Published in New Orleans in 1901, this volume in the American Antiquarian Cookbook Collection is widely credited with preserving the rich Creole cooking tradition from extinction. The recipes were gathered directly from the local cooks and housekeepers who had passed them down verbally for generations.
Published in 1901 in New Orleans, The Picayune’s Creole Cook Book is widely credited with preserving the rich tradition of Creole cooking. At the beginning of the twentieth century, the Picayune, a New Orleans newspaper, was determined to save the local cuisine and collected it directly from the cooks and housekeepers who were the first practitioners of the Creole tradition. The book became wildly popular and has had over 15 editions printed throughout the twentieth century.
As stated in the introduction, The Picayune’s Creole Cook Book was published “to assist housekeepers generally to set a dainty and appetizing table at a moderate outlay; to give recipes clearly and accurately with simplicity and exactness” and the recipes blend a fantastic array of influences from French style and Spanish spices to African fruits and Indian gumbos. The recipe list includes classics such as seafoods, gumbos, cakes and pastries, jambalayas, and fruit drinks, along with many other delectable dishes. With its fascinating historical origins and delicious authentic recipes, The Picayune’s Creole Cook Book is truly the bible of the rich Louisiana culinary tradition.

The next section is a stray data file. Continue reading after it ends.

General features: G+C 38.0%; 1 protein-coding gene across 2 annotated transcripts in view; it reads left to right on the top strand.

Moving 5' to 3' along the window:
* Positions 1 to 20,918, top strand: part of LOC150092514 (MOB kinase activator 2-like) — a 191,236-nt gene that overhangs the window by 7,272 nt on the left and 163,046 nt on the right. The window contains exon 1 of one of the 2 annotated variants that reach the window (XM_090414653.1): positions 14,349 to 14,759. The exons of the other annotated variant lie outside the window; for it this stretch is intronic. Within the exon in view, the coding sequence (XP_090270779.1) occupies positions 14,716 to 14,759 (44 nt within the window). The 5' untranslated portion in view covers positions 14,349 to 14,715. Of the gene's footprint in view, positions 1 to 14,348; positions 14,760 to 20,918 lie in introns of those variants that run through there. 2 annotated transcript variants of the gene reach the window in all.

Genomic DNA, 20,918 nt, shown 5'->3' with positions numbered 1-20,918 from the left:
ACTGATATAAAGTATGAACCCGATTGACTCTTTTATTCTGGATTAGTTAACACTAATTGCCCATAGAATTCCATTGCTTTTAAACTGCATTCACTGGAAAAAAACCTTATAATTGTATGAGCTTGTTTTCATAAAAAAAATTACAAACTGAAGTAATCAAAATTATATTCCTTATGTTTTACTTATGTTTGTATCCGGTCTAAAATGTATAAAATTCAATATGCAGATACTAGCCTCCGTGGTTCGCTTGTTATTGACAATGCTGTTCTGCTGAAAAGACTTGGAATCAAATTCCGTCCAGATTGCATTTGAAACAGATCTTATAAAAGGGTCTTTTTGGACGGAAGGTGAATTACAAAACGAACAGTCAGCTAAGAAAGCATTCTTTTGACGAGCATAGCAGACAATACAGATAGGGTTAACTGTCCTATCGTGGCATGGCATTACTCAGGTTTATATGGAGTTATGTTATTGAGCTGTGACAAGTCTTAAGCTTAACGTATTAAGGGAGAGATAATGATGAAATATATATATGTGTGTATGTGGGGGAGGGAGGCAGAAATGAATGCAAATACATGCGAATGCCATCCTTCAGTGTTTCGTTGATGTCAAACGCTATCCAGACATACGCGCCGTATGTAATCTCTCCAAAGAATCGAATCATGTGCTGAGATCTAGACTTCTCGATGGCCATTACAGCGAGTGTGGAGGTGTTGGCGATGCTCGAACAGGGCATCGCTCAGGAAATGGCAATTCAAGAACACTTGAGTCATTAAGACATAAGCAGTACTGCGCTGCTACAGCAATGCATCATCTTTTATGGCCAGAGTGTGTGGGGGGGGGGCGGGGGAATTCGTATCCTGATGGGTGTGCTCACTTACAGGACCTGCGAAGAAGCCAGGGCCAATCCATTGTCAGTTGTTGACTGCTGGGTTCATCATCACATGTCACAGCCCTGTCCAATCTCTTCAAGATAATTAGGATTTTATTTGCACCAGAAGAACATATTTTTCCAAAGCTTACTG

This edition of The Picayune’s Creole Cook Book was reproduced by permission from the volume in the collection of the American Antiquarian Society, Worcester, Massachusetts. Founded in 1812 by Isaiah Thomas, a Revolutionary War patriot and successful printer and publisher, the society is a research library documenting the lives of Americans from the colonial era through 1876. The society collects, preserves, and makes available as complete a record as ...
Established in 1837 by Francis Lumsden and George Wilkins Kendall, this newspaper published in New Orleans is now called the Times-Picayune after a merger with a rival paper, the New Orleans Times-Democrat, in 1914. Its original price was a Spanish coin equivalent to $.0625, a “picayune.” Today, the paper is part of Advance Publications, owned by the Newhouse family.
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